SEO Saturday: Hyphens in URLs Beat Underscores

Search Engine Optimization or SEO is something I keep reminding myself I need to learn more about. I’ve got some of it worked out and have found invaluable the free, downloadable guide Google released some time ago – Google’s Search Engine Optimization Starter Guide. But to improve my knowledge and hopefully the findability of my blogs, I’m embarking on some self-education. So my plan is to focus on something about SEO once a week, at the beginning of the weekend, and report here in a series which I am grandly titling SEO Saturday.

Today I’m looking at the question of whether hyphens or dashes in URLs are better than underscores. As the title of this post declares, it seems that the verdict is no contest in favor of hyphens.

Why would this question concern me?

Well, having spent about half an hour today trying to find a good domain name for a new project and discovering the top level, dot com version of each name I picked was not available, I got to thinking about using a hyphenated (i.e. with a dash or dashes) domain name, just as an SEO expert colleague of mine does regularly. In the particular instance this would make quite good sense, because each of the dot com names I looked at was parked, that is it was not being used for a “real live” website or blog. So I would not, on the face of it, be competing with someone active in the same market space with a live site and the same site name.

And indeed the dot com domain version of the ideal name I wanted for the new site proved to be available in the hyphenated version.

Maybe it was time to get over my prejudice in favor of “continuous” domain names and get into the hyphenated variety?

Then, no doubt because I was thinking about all this, I noticed in my FriendFeed stream a video by Google searchmeister Matt Cutts about hyphenated versus underscored URLs. Not that I’d been thinking about using underscores, but the video was brief and I found it very interesting for the implicit insight it gave into how the people behind the scenes at Google think and work.

Verdict on the particular question? Google’s machines read hyphens in URLs as separators, i.e. indicating separate words and thus, Matt indicates, hyphens are better than underscores. At least, better for now. He acknowledges that they might change the algorithm one day.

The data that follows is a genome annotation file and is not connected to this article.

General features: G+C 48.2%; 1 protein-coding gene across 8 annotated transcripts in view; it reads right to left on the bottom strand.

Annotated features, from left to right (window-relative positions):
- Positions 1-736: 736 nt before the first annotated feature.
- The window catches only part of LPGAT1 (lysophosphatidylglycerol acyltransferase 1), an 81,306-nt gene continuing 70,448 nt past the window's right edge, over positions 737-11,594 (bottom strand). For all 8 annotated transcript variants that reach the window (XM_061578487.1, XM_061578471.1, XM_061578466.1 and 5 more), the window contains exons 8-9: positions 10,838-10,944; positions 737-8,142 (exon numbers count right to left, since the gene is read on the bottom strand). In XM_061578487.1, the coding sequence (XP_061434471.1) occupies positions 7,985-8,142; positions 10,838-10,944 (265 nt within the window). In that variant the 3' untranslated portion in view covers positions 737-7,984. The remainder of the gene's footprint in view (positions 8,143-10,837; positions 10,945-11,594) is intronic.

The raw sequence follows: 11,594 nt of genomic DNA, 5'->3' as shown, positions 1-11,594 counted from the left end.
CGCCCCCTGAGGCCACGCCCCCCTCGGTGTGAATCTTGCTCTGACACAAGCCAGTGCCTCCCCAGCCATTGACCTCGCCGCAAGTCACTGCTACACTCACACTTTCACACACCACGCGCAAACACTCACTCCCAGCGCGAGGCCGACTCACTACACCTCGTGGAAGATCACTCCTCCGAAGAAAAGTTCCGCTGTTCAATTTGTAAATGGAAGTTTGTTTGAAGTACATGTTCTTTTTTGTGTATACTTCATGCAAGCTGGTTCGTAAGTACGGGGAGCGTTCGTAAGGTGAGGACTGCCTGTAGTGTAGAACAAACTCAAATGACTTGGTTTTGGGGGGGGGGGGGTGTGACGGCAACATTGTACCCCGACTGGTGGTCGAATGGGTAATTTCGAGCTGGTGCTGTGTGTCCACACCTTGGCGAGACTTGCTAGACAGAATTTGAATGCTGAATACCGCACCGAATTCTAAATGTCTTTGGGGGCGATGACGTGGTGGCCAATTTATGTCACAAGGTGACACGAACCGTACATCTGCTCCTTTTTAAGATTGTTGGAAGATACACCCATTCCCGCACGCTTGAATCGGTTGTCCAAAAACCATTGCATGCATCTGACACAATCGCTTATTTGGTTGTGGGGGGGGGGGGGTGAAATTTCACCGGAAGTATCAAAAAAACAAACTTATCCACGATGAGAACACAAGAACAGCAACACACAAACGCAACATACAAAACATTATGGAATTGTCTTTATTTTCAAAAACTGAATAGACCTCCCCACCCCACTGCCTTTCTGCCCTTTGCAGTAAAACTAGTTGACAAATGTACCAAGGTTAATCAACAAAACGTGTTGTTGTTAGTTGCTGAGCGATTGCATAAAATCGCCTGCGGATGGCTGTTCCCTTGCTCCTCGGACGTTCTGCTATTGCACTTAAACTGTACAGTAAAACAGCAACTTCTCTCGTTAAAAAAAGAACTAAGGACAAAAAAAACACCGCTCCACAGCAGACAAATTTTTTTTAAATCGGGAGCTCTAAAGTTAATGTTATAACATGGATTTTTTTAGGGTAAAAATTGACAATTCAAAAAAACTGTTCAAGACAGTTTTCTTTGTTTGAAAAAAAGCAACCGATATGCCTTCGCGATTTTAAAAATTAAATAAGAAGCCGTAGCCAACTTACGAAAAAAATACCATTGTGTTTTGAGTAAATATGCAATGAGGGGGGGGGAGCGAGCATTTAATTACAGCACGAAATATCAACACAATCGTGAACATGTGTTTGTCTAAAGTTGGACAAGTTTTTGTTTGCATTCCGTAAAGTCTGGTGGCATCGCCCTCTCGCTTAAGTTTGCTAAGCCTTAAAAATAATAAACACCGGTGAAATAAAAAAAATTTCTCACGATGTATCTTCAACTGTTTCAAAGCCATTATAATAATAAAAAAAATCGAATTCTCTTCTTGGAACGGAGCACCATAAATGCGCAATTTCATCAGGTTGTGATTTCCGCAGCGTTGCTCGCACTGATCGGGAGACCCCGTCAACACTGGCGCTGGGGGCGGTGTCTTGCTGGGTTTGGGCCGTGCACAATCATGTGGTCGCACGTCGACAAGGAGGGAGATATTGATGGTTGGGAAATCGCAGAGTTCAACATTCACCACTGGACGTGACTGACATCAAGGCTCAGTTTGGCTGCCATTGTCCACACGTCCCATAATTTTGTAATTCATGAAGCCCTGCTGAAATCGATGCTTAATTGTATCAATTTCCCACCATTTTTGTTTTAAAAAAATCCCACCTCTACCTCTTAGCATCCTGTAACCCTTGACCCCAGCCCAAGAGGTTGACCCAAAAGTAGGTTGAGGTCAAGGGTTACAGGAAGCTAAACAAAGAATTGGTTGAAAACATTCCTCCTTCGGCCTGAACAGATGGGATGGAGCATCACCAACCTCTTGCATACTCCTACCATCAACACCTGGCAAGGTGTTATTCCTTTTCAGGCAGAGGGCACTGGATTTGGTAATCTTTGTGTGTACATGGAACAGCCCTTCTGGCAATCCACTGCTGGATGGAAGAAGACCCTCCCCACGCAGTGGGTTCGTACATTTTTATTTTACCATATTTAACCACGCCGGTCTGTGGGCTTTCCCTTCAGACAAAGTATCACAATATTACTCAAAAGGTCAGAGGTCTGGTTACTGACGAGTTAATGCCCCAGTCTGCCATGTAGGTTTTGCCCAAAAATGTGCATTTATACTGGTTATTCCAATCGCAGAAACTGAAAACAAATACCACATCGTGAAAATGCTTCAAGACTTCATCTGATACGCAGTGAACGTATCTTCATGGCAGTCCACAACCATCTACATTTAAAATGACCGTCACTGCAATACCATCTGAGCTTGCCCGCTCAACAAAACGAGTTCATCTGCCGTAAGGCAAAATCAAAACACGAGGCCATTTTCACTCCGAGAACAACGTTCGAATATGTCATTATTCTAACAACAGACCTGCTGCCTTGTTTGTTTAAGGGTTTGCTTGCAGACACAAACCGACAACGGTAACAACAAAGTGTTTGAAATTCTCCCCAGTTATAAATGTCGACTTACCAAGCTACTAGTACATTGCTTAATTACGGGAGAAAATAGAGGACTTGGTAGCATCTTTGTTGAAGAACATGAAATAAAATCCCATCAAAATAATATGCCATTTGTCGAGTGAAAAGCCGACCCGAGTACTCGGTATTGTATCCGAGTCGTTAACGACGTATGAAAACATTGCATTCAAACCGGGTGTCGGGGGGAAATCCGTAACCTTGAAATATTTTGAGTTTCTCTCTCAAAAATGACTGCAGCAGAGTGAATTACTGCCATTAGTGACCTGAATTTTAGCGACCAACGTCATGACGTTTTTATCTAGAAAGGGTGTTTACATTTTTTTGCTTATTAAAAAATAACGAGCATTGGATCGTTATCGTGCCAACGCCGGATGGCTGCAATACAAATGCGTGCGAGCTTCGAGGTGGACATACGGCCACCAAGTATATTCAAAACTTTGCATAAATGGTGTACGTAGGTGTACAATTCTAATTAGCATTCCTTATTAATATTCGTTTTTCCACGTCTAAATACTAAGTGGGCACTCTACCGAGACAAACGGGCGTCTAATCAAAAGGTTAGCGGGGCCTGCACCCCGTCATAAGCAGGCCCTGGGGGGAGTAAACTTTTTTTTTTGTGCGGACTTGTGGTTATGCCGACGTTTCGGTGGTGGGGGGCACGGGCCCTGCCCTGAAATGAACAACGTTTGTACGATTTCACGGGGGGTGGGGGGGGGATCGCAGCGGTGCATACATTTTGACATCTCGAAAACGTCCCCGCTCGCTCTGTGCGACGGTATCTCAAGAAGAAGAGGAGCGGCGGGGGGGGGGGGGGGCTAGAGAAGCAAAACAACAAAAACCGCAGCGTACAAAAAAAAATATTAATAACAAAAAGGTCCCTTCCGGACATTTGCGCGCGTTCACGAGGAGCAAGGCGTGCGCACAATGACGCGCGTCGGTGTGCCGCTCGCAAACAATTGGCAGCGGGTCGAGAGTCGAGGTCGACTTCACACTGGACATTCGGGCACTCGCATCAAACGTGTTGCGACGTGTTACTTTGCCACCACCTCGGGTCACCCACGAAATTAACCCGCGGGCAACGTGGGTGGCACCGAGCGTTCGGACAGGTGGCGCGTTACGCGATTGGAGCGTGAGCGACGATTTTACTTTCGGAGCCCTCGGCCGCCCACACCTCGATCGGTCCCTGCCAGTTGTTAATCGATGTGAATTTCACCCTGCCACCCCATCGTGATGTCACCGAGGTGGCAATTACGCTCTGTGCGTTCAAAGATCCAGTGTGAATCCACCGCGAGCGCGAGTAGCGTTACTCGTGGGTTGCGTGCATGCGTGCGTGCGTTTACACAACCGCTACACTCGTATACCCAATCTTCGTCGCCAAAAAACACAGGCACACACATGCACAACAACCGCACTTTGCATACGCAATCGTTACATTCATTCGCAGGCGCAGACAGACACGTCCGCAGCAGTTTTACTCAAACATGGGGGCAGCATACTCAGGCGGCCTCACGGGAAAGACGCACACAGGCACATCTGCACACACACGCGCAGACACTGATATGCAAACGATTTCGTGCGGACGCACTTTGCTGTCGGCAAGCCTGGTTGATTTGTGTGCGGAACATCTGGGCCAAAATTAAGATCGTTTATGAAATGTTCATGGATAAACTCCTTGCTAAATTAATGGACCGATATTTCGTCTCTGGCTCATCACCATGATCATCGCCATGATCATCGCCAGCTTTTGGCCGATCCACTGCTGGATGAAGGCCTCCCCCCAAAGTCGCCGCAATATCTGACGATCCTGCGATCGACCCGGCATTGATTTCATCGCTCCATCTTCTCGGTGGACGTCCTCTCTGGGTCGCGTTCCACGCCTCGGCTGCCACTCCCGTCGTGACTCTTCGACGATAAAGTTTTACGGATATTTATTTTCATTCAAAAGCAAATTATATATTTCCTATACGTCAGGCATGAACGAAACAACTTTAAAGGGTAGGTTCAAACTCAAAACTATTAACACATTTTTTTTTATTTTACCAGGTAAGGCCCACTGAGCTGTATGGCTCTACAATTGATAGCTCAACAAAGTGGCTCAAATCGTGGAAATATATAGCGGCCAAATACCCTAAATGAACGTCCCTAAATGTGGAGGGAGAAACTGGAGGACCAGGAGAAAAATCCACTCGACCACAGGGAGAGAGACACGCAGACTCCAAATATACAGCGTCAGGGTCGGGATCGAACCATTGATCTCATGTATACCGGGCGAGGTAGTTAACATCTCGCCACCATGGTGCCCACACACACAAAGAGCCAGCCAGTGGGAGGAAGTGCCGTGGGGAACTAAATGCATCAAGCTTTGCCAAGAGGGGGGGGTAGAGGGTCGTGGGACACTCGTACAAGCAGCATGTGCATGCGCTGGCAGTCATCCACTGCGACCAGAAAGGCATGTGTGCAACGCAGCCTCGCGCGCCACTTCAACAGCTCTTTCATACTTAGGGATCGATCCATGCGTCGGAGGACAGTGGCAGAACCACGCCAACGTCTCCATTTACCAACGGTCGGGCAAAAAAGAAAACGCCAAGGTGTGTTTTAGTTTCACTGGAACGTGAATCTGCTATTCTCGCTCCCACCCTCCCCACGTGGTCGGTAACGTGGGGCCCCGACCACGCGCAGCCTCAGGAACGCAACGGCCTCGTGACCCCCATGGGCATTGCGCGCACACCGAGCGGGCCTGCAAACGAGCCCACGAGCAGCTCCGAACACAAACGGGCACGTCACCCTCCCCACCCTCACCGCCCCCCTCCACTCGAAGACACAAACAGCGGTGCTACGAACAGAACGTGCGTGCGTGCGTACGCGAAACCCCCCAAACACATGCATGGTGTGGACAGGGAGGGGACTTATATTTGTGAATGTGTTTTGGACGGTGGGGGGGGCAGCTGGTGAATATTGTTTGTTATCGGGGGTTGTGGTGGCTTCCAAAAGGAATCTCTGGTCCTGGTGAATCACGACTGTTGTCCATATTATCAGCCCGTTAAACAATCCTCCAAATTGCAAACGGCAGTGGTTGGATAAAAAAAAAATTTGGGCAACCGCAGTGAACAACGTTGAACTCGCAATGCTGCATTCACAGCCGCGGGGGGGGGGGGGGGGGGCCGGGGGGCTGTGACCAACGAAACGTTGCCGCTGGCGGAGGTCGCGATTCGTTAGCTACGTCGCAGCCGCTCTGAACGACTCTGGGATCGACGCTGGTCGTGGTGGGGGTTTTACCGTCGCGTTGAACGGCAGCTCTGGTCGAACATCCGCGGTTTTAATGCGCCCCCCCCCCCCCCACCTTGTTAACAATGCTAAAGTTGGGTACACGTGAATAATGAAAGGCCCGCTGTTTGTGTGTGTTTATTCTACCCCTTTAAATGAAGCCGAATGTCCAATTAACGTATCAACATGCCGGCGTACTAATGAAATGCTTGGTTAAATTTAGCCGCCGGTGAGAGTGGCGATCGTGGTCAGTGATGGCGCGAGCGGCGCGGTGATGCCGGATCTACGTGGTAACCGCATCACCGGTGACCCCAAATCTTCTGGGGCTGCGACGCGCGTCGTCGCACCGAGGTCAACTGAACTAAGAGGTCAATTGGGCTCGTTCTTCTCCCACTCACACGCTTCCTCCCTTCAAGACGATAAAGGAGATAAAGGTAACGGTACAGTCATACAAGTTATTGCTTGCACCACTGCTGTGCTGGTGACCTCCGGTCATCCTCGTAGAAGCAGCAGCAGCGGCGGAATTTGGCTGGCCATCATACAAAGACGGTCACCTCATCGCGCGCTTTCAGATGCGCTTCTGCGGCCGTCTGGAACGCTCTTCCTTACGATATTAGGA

The next question is: given the choice between a hyphenated¬† dot com name and a non-hyphenated, “wholeword” dot net, or dot org or other alternative to dot com, which is better?

I’ve done a bit of searching online but don’t know what the “right” answer is to that, although there does appear to be a consensus of “one hyphen good, two or more hyphens bad”.

Advice and comments welcome.

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About Des Walsh

I show business owners and other professionals how to navigate the social media maze and use LinkedIn effectively. I'm an author, speaker, business coach, social media strategist and LinkedIn specialist. Connect with me on LinkedIn, Google Plus and Twitter. And to stay in the loop, get my weekly Social Business Bites.


  1. Links play another important role in your rankings: They help to determine which words you will rank for. If another site links to you using the anchor (link) text, “pumpkin pie recipe”, then they’re saying that your page is relevant to “pumpkin pie recipe”. You have one vote for “pumpkin pie recipe”. If you get a lot of links/votes that use “pumpkin pie recipe” then the search engines will think your page is very relevant to that topic, and you’ll find yourself ranking well for “pumpkin pie recipe”.

  2. Beth
    I’m mystified. I tested that seomoz tool with the url for this site and that of my site and got scores of .397 and .394 respectively, with an assessment that the “guess” is “not spammy” but noting that they say 1 is very bad. How can my name or the name of this blog be in any way spammy? Unless in the latter case you could say that “home” or “business” or the conjunction have been abused enough to trigger an alert – but not, surely, an out of context spam “rating”. What I thought was particularly odd was that got .394 and without the www got a worse rate of .444 – but it’s the same site. What am I missing here? How do you find the tool helpful?